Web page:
This is the first I’ve heard of this. In his article, Dan Mitchell (a writer and scholar at Cato) has not only shed some light on “austerity” in Spain, but also into peoples’ thinking about how to cope with it.
The problem is simply: onerous and in some cases, devastating taxes. Some are so high that they are threatening business survival. Businesses are people organized. If a business goes away, people suffer. That’s why I like the phrase “small business owners” rather than “small businesses.”
Quim Marce owns a theater in a small village in Spain. He depends on it for his and his family’s subsistence. And when the government raised the value-added tax to 21 percent on theater tickets, he saw the handwriting:
This is the end of our theater…
I thought, we’ve got to do something, so that we don’t [have to] pay this 21 percent…
He had an idea: sell carrots instead of tickets! Under a quirk in the law, the tax on vegetables is only 4%:
We sell one carrot, which costs 13 euros [about $16 American!]…but then we give away admission to our shows for free. So we end up paying 4 percent tax on the carrot, rather than 21 percent.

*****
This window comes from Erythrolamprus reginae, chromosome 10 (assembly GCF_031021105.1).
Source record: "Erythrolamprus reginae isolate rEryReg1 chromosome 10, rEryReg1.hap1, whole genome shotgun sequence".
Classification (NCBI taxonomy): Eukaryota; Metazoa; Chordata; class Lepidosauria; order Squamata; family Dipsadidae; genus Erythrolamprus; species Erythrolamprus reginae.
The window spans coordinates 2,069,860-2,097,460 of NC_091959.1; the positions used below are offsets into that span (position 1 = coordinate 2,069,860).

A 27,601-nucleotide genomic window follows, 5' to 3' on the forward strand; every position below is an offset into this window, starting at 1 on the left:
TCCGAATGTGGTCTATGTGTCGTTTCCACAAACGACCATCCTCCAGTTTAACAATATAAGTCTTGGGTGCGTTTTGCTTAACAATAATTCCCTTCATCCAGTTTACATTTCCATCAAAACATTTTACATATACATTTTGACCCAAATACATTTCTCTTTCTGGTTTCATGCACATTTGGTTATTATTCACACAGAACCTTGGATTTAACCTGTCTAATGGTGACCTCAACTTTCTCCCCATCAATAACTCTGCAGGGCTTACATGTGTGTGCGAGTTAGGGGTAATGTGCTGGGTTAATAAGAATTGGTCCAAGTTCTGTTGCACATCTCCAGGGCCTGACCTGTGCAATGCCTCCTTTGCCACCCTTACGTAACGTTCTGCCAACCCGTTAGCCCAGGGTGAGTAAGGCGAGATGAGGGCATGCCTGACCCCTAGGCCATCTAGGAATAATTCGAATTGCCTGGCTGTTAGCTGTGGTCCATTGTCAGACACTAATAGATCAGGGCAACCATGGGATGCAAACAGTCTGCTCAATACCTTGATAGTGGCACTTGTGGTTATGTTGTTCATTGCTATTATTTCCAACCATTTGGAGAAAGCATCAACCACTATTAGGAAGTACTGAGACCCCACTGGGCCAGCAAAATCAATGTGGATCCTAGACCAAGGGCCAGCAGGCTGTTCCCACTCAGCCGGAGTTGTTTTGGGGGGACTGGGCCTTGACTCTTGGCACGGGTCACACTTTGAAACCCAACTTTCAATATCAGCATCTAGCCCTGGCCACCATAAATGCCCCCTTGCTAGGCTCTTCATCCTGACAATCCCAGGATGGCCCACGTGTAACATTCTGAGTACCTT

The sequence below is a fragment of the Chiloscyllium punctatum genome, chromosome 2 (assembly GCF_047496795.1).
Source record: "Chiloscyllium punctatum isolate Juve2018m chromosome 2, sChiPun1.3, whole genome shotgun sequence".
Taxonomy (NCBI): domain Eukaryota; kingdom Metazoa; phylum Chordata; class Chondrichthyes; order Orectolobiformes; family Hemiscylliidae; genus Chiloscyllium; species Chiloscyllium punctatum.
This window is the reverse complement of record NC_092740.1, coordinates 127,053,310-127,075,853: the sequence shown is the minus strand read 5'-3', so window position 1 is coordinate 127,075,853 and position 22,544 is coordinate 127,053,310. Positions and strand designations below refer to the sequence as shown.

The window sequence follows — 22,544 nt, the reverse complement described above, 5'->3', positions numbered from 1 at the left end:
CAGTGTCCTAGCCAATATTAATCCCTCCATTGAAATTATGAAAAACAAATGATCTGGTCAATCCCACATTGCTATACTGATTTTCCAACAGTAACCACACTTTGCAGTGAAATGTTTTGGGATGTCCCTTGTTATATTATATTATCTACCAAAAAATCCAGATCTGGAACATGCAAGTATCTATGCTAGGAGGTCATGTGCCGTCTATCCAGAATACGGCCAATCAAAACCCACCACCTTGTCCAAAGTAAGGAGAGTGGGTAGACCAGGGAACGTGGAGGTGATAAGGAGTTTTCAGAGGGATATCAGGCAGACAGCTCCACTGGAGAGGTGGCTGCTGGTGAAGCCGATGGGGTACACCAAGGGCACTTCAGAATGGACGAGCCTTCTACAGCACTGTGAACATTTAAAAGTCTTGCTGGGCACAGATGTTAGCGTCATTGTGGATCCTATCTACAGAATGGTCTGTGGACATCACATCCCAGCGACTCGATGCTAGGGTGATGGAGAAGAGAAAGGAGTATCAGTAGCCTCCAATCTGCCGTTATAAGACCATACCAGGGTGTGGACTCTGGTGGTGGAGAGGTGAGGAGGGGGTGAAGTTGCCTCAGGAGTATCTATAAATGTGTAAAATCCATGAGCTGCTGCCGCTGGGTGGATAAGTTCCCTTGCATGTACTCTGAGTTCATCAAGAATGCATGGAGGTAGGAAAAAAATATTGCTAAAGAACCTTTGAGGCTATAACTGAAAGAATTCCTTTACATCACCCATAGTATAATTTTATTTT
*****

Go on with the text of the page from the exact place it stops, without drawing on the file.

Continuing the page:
The media is all over this, as might be expected. And Mitchell gives Marce’s idea “two cheers” instead of three. He explains:
Well, as much as I admire non-compliance when tax systems are too onerous, I suspect that these Spaniards are protesting against the idea that they should pay for big government, but I wouldn’t be surprised to learn that they very much support a bloated welfare state [as long as] someone else is picking up the tab.
In other words, they’re probably hypocrites…
In fact, Mitchell considered giving this “carrot rebellion” just one cheer:
But I’ll still give them two cheers because I’m in favor of just about anything that will reduce the amount of money diverted to finance government.